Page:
Ava Brozovich is an MD/PhD student at Texas A&M and is interested in developing novel treatments for osteosarcoma in pediatric patients. She graduated from UC-Berkeley with a BA in molecular and cell biology with an emphasis in immunology and infectious diseases. She then received her MPH with a focus in epidemiology from Columbia University. Following graduation, she spent two years working at Duke University as the lead coordinator for the International Pediatric Fungal Network, a network of over 50 sites throughout the world. Ava is currently in Dr. Francesca Taraballi’s lab at HMRI. Her current research focuses on if a biomimetic magnesium-doped hydroxyapatite/type I collagen composite scaffold can regenerate in bone in the presence of chemotherapy, while also being oncologically safe, following osteosarcoma excision. After completing her MD/PhD, Ava will be applying for residency to become a pediatric surgeon. Ava’s hobbies include reading, running with her dog Bear, teaching Pure Barre classes, and watching college football.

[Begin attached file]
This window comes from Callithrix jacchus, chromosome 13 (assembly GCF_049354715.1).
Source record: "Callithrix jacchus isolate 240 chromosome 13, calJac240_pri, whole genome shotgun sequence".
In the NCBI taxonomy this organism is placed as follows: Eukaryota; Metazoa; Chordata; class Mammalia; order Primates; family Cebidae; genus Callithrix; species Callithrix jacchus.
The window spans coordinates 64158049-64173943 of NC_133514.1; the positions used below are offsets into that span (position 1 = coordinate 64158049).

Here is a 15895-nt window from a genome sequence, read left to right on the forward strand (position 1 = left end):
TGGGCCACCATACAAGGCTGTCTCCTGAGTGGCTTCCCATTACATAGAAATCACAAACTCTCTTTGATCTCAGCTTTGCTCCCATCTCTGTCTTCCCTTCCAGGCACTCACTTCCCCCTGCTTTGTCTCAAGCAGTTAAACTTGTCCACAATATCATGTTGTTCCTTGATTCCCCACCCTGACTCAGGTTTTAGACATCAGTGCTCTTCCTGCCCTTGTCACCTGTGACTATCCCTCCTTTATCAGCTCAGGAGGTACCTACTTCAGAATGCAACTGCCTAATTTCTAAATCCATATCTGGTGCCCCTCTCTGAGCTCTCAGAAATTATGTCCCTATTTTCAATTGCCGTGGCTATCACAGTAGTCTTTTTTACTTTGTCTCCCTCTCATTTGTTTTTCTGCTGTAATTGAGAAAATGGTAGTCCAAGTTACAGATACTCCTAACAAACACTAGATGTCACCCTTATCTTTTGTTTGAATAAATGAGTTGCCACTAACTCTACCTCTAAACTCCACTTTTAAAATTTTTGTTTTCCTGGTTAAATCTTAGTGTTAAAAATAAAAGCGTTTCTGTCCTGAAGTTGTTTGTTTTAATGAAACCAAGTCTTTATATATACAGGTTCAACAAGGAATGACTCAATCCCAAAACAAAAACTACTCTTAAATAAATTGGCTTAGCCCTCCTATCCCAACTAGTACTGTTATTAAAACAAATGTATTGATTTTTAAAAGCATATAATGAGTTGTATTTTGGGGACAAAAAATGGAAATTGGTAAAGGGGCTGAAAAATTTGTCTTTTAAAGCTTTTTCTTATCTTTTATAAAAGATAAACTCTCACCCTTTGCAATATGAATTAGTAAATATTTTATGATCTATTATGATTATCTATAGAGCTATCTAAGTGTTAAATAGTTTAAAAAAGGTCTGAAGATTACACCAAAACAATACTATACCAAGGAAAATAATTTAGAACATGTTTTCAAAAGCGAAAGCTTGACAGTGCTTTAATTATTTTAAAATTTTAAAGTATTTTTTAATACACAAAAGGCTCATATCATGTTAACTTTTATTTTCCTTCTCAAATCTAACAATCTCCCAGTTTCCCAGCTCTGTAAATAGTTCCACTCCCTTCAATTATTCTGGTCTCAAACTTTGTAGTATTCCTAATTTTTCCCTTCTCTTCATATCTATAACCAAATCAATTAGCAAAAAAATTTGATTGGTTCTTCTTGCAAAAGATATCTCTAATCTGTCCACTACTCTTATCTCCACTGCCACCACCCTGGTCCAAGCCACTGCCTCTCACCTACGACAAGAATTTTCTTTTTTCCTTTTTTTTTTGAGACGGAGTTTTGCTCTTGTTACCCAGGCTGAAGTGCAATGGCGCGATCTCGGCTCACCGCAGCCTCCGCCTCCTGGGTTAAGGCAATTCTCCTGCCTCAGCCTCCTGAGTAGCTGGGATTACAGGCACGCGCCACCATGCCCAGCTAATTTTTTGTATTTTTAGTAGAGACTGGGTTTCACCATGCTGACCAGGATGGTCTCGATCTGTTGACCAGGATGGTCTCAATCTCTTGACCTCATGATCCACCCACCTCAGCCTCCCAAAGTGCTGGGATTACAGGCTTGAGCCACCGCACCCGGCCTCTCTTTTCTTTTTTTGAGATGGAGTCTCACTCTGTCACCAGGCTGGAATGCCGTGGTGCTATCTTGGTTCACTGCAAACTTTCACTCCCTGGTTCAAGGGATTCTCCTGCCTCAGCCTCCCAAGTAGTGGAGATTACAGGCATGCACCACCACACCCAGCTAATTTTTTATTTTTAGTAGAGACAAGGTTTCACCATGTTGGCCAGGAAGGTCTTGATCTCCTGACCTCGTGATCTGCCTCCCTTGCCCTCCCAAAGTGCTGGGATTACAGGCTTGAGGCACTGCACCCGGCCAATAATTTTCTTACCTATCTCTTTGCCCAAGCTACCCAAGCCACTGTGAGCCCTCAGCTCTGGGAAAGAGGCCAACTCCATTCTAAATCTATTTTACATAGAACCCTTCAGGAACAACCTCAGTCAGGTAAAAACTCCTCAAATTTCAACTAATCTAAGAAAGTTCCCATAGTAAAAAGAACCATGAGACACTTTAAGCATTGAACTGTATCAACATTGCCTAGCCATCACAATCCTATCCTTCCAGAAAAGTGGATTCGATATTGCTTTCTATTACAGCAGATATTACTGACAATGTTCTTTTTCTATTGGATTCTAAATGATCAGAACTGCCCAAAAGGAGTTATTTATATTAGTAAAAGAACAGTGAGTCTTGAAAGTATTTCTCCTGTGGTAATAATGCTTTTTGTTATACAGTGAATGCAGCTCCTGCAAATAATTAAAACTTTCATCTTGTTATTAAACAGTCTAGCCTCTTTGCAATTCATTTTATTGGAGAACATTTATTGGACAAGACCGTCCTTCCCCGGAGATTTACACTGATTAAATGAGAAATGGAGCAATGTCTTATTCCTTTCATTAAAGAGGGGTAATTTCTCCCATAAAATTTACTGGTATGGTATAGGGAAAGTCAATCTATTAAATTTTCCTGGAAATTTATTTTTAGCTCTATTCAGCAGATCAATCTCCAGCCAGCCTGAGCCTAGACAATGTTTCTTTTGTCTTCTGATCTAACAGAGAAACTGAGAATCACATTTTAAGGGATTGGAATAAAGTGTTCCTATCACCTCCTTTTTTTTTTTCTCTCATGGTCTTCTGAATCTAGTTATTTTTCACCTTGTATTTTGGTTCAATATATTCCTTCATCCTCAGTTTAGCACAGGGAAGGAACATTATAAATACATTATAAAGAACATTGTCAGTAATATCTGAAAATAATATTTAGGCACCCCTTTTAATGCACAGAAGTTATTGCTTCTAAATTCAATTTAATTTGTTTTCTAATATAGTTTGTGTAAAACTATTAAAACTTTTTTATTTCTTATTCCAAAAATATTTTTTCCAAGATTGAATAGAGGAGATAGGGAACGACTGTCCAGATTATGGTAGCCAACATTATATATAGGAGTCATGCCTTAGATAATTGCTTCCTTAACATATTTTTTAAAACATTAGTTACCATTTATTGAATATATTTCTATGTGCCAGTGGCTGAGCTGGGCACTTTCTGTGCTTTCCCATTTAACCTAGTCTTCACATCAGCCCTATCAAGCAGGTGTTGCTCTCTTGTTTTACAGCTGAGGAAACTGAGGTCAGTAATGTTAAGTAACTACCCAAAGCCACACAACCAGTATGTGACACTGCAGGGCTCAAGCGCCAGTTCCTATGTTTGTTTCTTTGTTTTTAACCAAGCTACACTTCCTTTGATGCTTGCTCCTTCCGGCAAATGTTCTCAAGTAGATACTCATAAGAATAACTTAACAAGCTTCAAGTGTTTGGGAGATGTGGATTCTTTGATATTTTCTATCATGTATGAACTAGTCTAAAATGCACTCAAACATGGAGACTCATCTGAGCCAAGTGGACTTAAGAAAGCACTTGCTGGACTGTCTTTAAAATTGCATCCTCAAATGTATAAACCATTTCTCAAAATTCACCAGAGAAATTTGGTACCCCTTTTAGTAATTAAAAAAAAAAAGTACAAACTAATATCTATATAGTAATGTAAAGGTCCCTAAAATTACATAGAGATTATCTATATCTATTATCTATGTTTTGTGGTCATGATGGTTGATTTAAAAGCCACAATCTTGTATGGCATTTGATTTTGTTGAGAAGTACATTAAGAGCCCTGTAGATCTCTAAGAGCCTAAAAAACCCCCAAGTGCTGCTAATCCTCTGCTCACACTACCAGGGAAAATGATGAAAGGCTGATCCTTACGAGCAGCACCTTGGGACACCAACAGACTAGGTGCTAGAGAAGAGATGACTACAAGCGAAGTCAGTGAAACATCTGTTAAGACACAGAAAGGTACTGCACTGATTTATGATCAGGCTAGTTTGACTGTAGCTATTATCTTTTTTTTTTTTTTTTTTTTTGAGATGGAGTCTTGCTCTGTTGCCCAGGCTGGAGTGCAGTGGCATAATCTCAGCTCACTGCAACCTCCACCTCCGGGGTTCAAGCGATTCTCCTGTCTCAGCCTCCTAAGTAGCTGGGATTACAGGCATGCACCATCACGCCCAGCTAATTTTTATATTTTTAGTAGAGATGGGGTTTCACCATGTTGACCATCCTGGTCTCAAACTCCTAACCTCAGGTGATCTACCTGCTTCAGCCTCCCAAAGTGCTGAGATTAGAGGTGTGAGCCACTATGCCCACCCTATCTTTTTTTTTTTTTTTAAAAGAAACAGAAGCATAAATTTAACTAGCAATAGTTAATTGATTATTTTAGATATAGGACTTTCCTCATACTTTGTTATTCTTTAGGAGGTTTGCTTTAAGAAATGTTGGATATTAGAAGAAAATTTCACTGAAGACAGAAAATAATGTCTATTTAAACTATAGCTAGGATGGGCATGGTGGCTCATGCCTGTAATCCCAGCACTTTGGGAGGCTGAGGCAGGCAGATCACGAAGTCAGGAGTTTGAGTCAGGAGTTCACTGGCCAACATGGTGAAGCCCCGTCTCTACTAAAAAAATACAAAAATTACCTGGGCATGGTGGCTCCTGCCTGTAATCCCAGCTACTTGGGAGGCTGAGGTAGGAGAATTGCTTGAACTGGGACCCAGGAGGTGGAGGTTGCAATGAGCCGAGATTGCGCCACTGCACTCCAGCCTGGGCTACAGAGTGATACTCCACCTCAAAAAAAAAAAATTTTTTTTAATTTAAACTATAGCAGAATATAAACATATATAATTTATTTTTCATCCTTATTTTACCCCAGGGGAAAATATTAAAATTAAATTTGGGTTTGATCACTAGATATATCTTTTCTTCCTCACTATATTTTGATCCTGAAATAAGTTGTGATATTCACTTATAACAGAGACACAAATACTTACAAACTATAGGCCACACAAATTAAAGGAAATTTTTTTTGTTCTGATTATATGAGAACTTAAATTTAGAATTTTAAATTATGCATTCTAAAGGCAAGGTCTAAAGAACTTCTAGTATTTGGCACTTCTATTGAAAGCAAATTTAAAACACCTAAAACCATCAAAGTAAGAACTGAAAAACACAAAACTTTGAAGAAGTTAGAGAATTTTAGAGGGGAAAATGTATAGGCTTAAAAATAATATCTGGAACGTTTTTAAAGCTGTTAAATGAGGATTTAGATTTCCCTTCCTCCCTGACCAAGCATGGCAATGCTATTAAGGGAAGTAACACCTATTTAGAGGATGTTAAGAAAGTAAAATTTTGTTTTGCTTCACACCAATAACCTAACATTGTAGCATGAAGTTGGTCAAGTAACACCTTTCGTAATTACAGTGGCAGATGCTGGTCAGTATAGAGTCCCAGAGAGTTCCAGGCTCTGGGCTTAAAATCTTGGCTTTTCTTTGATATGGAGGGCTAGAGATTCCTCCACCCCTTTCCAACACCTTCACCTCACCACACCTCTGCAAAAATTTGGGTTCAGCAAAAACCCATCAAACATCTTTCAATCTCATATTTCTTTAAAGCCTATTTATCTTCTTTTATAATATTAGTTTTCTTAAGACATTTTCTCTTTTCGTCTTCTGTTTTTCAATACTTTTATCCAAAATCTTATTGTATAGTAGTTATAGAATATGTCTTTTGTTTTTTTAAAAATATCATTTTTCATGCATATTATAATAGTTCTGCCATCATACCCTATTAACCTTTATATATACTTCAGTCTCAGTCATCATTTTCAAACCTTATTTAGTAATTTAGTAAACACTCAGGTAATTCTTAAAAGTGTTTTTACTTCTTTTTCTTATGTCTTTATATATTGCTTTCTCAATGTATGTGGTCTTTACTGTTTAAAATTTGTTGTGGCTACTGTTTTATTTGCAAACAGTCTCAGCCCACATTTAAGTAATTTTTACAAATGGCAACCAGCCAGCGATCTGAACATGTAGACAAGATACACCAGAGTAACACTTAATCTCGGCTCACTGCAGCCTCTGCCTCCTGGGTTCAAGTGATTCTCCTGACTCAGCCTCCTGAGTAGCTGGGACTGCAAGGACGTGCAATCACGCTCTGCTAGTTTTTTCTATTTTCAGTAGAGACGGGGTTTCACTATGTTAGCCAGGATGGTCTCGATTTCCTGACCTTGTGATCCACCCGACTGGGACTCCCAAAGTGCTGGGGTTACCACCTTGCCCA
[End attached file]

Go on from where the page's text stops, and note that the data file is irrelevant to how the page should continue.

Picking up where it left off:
Takashi Hirase, MD

Takashi Hirase is a resident physician in orthopaedic surgery at Houston Methodist Hospital and is pursing a career in spine surgery. He earned his BS in molecular cell biology at UCLA and his MD/MPH at Texas A&M Health Science Center. He joined Dr. Taraballi’s lab in 2020 as a research fellow after receiving the Burroughs Wellcome Fund Physician Scientist Award. His current research focuses on the application of osteoinductive scaffolds in supplementing spine fusion and drug delivery.

Stefania Lenna, PhD – Research Associate